GM Inside News Forum banner
21 - 40 of 47 Posts

·
Premium Member
Joined
·
6,377 Posts
The cheering for Russia is a bit misplaced. Russia is primarily an extraction-based economy. It sells oil and gas to the rest of the World. It provides other goods and services, but I won't go into those here. I digress. Following its invasion of Ukraine, Russia's customers placed a partial but growing boycott on its primary products. This has had major negative impact on the Russian economy. In response, now Russia wants to further restrict the sales of its primary products to its primary customers.

Yes, Germany has aggressive plans to go green. Switching from gas to coal for its fossil fuel-powered electricity generation plants is a hiccup in its plans. However, I doubt that the average German citizen will know the difference. Unlike 80 years ago, Germany has a lot of friends and allies today. It has a number of options for replacing the gas that it no longer receives from Russia. Unlike 80 years ago, Russia has few friends and allies. What is it going to do with the gas that it does not sell to Germany?
Russia will sell as much as China wants, to China and other countries that either don't care about Ukraine, or pretend to care. The West gets hurt, the Russian people get hurt (not the oligarchs), and the Ruble soars.

There are no easy answers here, and feel good policies solve nothing. Never have and never will.

The climate has always changed, and always will. There have been times in the past with much worse, and more frequent weather events, and times with less. This is more tied to solar flare activity than anything else. Are our emissions good, no. Pollution is never good. However, as I have said before, but expanded upon.............. the entire Western world could go back to caves and dragging knuckles and it wouldn't make one bit of difference.

Working on new technologies is what we have always done. Trying to shove it down our throats before it is fully baked, and being willing to sacrifice the quality of life for a huge amount of Americans is a political thing............. and a money thing. It has always been about money and control, and fear works.
 

·
Registered
Joined
·
2,224 Posts
Russia will sell as much as China wants, to China and other countries that either don't care about Ukraine, or pretend to care. The West gets hurt, the Russian people get hurt (not the oligarchs), and the Ruble soars.

There are no easy answers here, and feel good policies solve nothing. Never have and never will.
Keep hoping.
 

·
Premium Member
Joined
·
36,423 Posts
Russia will sell as much as China wants, to China and other countries that either don't care about Ukraine, or pretend to care. The West gets hurt, the Russian people get hurt (not the oligarchs), and the Ruble soars.

There are no easy answers here, and feel good policies solve nothing. Never have and never will.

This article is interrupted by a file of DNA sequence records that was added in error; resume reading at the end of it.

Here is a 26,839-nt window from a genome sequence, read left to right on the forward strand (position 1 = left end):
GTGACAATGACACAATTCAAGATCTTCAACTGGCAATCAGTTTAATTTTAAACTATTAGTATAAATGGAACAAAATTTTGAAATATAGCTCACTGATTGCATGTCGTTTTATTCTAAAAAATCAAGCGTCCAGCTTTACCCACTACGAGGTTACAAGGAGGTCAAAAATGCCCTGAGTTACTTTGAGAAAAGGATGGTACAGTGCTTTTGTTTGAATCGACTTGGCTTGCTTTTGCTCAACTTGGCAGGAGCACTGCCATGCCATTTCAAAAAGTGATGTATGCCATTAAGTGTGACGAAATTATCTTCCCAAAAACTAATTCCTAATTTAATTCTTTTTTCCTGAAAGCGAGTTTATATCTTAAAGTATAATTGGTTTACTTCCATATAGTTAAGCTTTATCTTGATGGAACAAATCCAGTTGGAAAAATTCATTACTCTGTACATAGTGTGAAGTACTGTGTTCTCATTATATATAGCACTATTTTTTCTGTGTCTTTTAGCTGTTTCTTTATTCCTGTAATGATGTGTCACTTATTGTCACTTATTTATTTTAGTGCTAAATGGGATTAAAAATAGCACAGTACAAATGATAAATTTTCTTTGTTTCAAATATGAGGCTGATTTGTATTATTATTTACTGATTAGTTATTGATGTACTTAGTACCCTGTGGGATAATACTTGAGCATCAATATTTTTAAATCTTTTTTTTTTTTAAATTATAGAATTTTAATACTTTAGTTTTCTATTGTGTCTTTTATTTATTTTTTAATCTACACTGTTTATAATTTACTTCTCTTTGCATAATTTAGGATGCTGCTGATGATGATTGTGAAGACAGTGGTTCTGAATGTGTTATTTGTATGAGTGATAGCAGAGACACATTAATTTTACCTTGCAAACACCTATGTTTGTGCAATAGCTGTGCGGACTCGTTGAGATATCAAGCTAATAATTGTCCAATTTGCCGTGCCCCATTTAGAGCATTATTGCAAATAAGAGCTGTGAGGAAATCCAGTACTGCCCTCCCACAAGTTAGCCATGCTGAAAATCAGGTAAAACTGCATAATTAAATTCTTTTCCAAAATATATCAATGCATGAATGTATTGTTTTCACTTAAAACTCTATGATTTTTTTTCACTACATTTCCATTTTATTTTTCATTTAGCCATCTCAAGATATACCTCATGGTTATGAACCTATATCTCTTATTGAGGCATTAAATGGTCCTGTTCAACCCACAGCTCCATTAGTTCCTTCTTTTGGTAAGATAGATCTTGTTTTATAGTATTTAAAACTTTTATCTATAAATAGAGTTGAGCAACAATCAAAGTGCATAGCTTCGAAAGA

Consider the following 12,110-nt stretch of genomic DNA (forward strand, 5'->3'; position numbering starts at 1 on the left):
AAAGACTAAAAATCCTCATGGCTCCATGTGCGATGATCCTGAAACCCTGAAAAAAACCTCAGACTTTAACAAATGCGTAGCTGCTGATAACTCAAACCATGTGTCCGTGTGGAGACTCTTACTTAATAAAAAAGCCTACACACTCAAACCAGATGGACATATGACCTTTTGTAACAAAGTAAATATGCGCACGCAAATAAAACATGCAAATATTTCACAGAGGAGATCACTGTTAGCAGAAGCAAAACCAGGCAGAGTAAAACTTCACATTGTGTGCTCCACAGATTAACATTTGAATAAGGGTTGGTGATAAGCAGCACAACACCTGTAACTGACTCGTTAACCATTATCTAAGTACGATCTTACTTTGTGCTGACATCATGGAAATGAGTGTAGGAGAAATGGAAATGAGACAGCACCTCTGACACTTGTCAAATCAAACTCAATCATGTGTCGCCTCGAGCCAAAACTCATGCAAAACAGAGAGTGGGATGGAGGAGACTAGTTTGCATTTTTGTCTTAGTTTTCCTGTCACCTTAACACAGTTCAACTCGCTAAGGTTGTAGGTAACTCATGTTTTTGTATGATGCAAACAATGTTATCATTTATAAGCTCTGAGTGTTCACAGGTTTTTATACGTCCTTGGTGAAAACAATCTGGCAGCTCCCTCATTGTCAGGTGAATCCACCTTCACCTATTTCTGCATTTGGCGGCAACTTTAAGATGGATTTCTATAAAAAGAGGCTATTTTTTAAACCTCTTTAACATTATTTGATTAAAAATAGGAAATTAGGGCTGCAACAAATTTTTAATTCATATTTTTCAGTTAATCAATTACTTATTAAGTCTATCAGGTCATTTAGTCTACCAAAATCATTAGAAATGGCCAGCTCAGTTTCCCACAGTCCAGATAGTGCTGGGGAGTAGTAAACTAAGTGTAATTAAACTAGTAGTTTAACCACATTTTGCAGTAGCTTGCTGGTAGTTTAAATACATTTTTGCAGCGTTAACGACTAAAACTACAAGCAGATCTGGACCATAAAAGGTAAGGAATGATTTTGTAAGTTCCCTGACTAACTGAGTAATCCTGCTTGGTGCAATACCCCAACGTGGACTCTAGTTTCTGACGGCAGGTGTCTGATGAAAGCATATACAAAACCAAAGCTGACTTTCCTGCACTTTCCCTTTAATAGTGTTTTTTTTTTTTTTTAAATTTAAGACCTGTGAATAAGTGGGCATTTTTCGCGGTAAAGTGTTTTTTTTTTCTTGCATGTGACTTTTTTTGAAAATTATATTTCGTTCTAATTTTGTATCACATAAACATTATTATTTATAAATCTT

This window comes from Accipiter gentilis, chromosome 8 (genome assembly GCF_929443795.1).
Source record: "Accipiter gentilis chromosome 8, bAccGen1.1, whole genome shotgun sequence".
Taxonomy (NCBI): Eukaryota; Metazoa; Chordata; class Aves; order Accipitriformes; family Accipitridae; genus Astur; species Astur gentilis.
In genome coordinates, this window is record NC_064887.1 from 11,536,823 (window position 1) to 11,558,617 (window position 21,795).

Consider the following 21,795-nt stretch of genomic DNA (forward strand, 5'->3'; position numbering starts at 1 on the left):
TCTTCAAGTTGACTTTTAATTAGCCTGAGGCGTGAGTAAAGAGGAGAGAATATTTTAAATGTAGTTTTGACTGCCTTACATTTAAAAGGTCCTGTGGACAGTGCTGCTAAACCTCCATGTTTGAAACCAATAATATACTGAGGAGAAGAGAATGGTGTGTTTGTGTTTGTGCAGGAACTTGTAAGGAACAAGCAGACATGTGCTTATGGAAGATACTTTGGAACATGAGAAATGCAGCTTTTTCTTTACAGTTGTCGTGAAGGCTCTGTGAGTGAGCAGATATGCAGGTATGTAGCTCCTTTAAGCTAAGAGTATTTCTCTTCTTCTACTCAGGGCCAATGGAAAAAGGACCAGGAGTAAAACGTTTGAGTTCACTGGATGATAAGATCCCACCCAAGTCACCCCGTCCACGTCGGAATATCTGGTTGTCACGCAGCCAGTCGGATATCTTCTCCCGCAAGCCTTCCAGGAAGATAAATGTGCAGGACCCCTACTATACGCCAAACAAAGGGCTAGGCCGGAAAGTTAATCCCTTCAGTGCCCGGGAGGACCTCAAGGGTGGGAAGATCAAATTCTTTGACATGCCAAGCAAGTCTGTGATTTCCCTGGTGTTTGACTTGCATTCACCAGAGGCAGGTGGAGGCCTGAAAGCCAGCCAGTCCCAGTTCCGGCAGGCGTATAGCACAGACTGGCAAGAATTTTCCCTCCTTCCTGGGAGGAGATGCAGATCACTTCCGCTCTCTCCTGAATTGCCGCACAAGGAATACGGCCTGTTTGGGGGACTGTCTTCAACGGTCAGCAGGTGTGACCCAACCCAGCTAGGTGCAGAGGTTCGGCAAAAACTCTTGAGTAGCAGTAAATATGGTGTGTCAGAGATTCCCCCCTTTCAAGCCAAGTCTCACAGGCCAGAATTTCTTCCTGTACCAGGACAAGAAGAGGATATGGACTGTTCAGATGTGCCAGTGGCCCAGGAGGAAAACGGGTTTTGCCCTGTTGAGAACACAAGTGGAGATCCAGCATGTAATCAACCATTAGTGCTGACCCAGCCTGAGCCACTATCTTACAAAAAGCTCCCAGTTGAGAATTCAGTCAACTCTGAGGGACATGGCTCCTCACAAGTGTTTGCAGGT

The climate has always changed, and always will. There have been times in the past with much worse, and more frequent weather events, and times with less. This is more tied to solar flare activity than anything else. Are our emissions good, no. Pollution is never good. However, as I have said before, but expanded upon.............. the entire Western world could go back to caves and dragging knuckles and it wouldn't make one bit of difference.

Working on new technologies is what we have always done. Trying to shove it down our throats before it is fully baked, and being willing to sacrifice the quality of life for a huge amount of Americans is a political thing............. and a money thing. It has always been about money and control, and fear works.
You know, they behave like donkeys were regislated off our roads with car mandates and tax incentives
 

·
Registered
Joined
·
22,143 Posts
I ran across this the other day, makes you think.....

Azure Font Rectangle Line Slope
 

·
Registered
Joined
·
2,224 Posts
I ran across this the other day, makes you think.....

View attachment 66517
I guess it makes you think if you're not used to thinking. For those who are used to thinking, the graph is easy to understand. The graph shows that EV sales have increased exponentially since 2010. As of 2021, EV sales represent 89% of new car sales. The silly comment that "fuel demand has not declined much" appears to be based is a logical fallacy. Just because a new car is purchased does not mean that it replaces an old car in the installed based. Over time, most older cars are retired by a number of methods. However, the process is not instantaneous. A few older cars will leave the installed based quickly. Some will leave in a few years. Others will leave in a few decades. A precious few will be around for more than a century.

That's one thing. The silly comment has another problem. "Not declined much" is a pejorative. Where the person who constructed the graph sees a small decline in fuel use, I see a significant decline. It is worth noting that the graph shows that monthly fuel demand has a periodic variation. This applies to both motor gasoline deliveries and to motor diesel deliveries. The troughs of monthly deliveries appear to have the lowest random variation, so it is the troughs that I inspected. In 2010, the trough of gasoline deliveries was about 110 MI. Over the intervening eleven years until 2021, the trough of gasoline deliveries had declined to about 70 MI. On a percentage basis, this represents a decline in deliveries of gasoline of roughly 36%.

One cannot but notice that diesel deliveries have changed very little. The reason is obvious. Very few diesel engines have been replaced by electric motors.